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Gonzaga’s Mark Few, WSU’s Kyle Smith join initiative to enhance job opportunities for minority candidates

UPDATED: Mon., July 13, 2020

Gonzaga coach Mark Few looks on during a November win over Arkansas Pine-Bluff.  (Libby Kamrowski / The Spokesman-Review)
Gonzaga coach Mark Few looks on during a November win over Arkansas Pine-Bluff. (Libby Kamrowski / The Spokesman-Review)

Gonzaga’s Mark Few and Washington State’s Kyle Smith are among 50-plus collegiate coaches from multiple sports across the country joining an initiative to enhance job opportunities for minority candidates.

The McLendon Leadership Initiative (MLI) program, organized by Kentucky coach John Calipari and Harvard’s Tommy Amaker, was launched to “create access to and opportunity for meaningful employment experience for minority candidates.”

The program is named in honor of pioneer Hall of Fame coach John McLendon, who is believed to be the first Black basketball coach at a predominately white university and the first Black coach in the professional ranks.

Participating coaches have made a multiyear commitment. They will serve as mentors and ambassadors that would promote and be the point of funding for the program.

“The thing I love about this is this is action,” Few said Monday on Calipari’s ‘Coffee with Cal’ Facebook Live show. “We’re finally doing something. We can all talk about stuff, we can talk about playing hard, playing defense, but your actions show where your values are. We had a guy speak to our team one time and that just rang out to me.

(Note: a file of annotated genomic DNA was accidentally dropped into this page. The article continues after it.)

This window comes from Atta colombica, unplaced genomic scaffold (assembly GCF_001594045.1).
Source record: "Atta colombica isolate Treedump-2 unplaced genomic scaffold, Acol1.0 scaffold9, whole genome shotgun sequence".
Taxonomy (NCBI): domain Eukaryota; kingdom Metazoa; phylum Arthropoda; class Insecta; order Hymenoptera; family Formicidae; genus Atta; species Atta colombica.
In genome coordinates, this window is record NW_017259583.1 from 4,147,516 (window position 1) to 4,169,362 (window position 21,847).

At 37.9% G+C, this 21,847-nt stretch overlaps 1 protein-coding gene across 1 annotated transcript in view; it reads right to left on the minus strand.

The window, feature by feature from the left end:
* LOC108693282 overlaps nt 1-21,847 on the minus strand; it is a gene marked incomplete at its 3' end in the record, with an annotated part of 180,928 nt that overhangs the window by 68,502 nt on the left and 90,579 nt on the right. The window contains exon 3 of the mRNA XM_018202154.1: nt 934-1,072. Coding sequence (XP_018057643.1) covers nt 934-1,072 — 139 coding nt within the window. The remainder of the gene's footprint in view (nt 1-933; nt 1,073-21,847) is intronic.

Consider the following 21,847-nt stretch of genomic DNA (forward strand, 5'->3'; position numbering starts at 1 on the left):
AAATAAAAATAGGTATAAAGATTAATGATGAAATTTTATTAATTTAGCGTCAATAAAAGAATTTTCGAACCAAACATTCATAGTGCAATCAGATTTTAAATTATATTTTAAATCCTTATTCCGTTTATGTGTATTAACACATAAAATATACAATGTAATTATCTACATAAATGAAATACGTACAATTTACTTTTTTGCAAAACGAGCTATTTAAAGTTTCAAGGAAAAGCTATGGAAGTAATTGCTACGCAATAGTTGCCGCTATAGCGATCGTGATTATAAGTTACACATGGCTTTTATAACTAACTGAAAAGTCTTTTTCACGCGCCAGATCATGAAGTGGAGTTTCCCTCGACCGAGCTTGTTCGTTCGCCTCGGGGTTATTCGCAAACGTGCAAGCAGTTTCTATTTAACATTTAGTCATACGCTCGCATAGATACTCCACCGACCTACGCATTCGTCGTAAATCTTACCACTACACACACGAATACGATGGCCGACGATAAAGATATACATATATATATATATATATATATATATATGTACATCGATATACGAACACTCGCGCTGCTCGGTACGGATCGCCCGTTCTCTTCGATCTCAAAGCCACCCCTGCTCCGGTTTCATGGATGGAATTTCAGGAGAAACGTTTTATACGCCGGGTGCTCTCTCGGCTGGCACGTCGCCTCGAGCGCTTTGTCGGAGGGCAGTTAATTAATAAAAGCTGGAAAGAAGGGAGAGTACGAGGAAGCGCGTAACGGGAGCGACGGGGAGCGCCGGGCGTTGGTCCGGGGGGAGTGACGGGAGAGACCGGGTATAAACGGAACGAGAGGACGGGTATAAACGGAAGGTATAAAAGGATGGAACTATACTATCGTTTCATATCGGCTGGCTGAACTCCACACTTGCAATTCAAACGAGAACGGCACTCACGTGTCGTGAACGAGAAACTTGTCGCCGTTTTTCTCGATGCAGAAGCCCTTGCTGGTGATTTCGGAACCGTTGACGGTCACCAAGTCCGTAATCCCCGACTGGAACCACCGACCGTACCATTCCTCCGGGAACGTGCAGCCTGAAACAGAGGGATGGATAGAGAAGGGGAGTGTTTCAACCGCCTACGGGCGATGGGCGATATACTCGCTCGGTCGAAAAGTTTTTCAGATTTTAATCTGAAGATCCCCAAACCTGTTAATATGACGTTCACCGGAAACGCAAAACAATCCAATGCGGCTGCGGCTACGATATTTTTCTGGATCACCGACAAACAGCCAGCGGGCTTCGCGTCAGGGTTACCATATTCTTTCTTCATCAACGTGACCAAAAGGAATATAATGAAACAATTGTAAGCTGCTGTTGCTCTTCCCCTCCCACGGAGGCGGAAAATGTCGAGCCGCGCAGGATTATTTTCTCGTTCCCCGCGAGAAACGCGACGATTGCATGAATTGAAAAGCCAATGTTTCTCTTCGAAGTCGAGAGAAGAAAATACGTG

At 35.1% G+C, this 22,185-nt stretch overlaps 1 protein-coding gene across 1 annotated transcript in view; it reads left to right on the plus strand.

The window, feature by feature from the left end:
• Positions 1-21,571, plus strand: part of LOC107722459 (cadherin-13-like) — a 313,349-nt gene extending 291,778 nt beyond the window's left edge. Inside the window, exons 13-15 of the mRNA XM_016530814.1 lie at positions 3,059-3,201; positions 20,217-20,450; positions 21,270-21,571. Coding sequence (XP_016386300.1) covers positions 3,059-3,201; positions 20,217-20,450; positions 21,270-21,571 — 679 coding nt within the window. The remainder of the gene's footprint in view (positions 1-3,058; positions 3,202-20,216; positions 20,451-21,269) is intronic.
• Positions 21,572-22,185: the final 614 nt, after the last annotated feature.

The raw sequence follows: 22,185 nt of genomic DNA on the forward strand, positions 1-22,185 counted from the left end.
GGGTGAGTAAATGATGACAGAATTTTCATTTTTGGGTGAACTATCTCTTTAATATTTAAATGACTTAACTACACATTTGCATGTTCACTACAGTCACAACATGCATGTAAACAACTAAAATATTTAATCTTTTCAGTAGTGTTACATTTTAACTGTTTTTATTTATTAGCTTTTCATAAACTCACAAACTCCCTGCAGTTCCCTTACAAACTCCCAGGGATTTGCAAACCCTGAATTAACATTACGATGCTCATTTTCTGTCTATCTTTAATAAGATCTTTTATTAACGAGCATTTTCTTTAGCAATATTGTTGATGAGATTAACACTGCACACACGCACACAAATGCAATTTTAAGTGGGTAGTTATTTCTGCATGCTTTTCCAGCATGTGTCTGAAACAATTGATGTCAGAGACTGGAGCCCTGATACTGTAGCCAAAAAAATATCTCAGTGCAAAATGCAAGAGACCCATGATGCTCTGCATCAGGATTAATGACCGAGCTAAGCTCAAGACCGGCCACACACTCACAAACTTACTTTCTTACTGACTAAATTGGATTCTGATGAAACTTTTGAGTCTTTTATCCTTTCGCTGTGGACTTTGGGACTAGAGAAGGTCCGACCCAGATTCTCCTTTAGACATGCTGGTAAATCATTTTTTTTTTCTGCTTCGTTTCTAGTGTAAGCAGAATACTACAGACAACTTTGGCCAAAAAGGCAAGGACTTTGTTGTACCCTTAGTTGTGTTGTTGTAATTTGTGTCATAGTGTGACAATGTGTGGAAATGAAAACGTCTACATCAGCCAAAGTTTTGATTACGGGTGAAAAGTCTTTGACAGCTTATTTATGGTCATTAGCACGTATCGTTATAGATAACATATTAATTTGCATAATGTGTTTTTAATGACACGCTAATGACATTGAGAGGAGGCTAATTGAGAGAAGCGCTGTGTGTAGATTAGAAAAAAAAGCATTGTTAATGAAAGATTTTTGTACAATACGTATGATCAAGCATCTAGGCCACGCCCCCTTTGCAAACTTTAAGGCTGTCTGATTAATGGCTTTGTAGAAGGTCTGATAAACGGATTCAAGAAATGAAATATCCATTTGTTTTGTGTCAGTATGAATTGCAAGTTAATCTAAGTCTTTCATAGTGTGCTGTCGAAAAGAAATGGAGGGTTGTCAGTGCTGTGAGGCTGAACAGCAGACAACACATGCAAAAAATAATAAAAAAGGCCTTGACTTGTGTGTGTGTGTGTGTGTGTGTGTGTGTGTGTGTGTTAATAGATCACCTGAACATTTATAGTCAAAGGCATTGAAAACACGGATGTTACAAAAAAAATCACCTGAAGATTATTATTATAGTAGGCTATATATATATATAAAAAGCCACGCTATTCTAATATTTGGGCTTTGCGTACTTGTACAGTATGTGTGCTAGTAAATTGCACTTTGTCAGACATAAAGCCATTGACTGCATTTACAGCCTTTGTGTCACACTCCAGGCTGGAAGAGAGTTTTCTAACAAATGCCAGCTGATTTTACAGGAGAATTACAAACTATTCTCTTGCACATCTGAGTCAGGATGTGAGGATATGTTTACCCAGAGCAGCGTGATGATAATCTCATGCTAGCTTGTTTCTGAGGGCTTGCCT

“I love this allows us to go out and provide action. I’m fired up for it and all the guys I’ve talked to are fired up about it.”

Calipari joked that Few should receive a trip to Bermuda for bringing in the most coaches to the McLendon Leadership Initiative. Few cracked that he’d be fine with a new blender, but he credited Calipari for being “an unbelievable force” developing the MLI program.

The list of coaches involved includes Washington’s Mike Hopkins, Oregon State’s Wayne Tinkle (Ferris High grad), former WSU coach Tony Bennett (Virginia) and former Idaho coach Kermit Davis (Mississippi).

The coach-driven program goes beyond coaching jobs, Calipari said. It involves positions in every facet of an athletic department, from administration to facilities to video content and creation. Calipari has pledged to fund five MLI positions every year for six years. He said with 50 coaches involved it should create 70-75 positions for minority candidates.

Job postings at participating athletic departments will begin accepting applications Aug. 1, but a pre-application process is available at MinorityLeaders.org.

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